* Pension plan erases funding shortfall, notches C$5.1 bln surplus
April 1 (Reuters) - The Ontario Teachers’ Pension Plan, one of Canada’s biggest investors, on Tuesday reported a 10.9 percent rate of return on its investments in 2013, bringing net assets to a record high of C$140.8 billion ($127.6 billion).
The fifth straight year of double-digit returns on the investment portfolio erased Teachers’ funding shortfall. The preliminary results showed a C$5.1 billion surplus, the plan’s first in 10 years.
“Our rate of return since inception (in 1990) is 10.2 percent,” Teachers’ Chief Executive Officer Ron Mock said in a statement.
Teachers’ and peers like the Canada Pension Plan Investment Board and Caisse de dépôt et placement du Québec have been among the world’s most active dealmakers in recent years, with major bets on real estate, natural resources and infrastructure.
“We face an increasingly competitive investment landscape,” Mock said.
Teachers’, which once focused mainly on Canadian stocks and bonds, has shifted strategy in recent years to put more money to work outside the country, seeking projects and assets that promise long-term income and gains.
The pension plan notched strong returns in equities, real estate and infrastructure. But negative returns in fixed income weighed on the overall results, Teachers’ said in a statement accompanying its annual report.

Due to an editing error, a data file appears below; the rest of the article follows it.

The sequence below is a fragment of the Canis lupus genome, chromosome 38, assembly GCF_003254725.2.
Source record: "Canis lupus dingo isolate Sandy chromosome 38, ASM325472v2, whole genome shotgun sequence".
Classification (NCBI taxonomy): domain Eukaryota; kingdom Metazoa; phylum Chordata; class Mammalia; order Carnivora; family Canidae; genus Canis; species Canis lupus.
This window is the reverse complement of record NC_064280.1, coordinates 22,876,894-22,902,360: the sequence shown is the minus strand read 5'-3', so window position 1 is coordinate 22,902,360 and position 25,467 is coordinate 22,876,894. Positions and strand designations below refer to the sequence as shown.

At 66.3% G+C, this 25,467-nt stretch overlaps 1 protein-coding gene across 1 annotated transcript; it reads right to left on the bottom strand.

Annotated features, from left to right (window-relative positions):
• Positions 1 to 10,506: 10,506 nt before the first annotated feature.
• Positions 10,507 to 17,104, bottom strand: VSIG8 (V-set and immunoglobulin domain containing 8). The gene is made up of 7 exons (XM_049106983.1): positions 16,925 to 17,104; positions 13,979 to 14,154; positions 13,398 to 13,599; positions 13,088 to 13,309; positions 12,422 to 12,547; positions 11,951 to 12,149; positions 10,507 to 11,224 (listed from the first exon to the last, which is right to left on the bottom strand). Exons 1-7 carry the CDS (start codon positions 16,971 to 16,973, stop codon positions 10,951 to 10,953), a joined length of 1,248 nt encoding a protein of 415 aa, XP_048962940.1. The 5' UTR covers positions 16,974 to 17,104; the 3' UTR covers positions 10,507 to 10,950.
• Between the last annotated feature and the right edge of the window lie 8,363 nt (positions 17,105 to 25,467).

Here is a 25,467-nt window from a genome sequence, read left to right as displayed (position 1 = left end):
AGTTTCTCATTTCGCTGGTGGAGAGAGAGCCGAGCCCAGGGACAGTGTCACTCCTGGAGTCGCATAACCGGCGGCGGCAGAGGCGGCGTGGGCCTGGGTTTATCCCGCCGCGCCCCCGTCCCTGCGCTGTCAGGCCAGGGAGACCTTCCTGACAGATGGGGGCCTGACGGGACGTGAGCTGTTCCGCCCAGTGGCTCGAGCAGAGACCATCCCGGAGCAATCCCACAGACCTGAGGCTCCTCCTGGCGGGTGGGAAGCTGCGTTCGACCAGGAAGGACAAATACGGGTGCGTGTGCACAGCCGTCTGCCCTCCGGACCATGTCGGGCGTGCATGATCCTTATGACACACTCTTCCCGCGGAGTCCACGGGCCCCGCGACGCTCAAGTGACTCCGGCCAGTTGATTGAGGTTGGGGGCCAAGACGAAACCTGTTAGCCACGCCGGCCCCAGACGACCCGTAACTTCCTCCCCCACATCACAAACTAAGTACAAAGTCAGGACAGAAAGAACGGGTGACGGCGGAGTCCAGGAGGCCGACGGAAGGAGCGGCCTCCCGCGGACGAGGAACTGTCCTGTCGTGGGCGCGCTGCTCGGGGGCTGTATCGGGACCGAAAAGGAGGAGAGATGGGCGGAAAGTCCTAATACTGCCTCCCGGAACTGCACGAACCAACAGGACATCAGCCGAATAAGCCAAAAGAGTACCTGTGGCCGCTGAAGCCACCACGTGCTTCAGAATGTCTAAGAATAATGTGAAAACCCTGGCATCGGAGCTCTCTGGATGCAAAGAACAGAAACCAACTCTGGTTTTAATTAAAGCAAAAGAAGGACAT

Demographic trends mean Teachers’ must provide benefits to an increasing number of retirees while the number of active educators paying into the plan declines. The fund serves 307,000 active and retired teachers in Ontario.
Last year marked the fifth year of recovery since the 2008 financial crisis lopped 18 percent from its investments.
In 2013, investment earnings were C$13.7 billion, down from C$14.7 billion in 2012.
The combined value of public and private equity assets rose to C$61.9 billion as of Dec. 31 from C$59.5 billion a year earlier. The equities portfolio had a one-year rate of return of 27.6 percent.
Teachers’ Private Capital investments increased to C$14.8 billion from C$12.0 billion, posting a 26.9 percent return for the year.
Real assets, which comprise real estate and infrastructure, rose to C$30.9 billion from C$26.5 billion.
The real estate portfolio, managed by Teachers’ Cadillac Fairview unit, totaled C$19.2 billion at year-end and returned 13.2 percent. The infrastructure portfolio was C$11.7 billion and returned 16.8 percent.
Fixed income was a weak spot, with net assets falling to C$56.9 billion from C$60.0 billion. The one-year rate of return was negative 7.9 percent. ($1 = 1.1038 Canadian dollars) (Reporting by Andrea Hopkins; Editing by Lisa Von Ahn)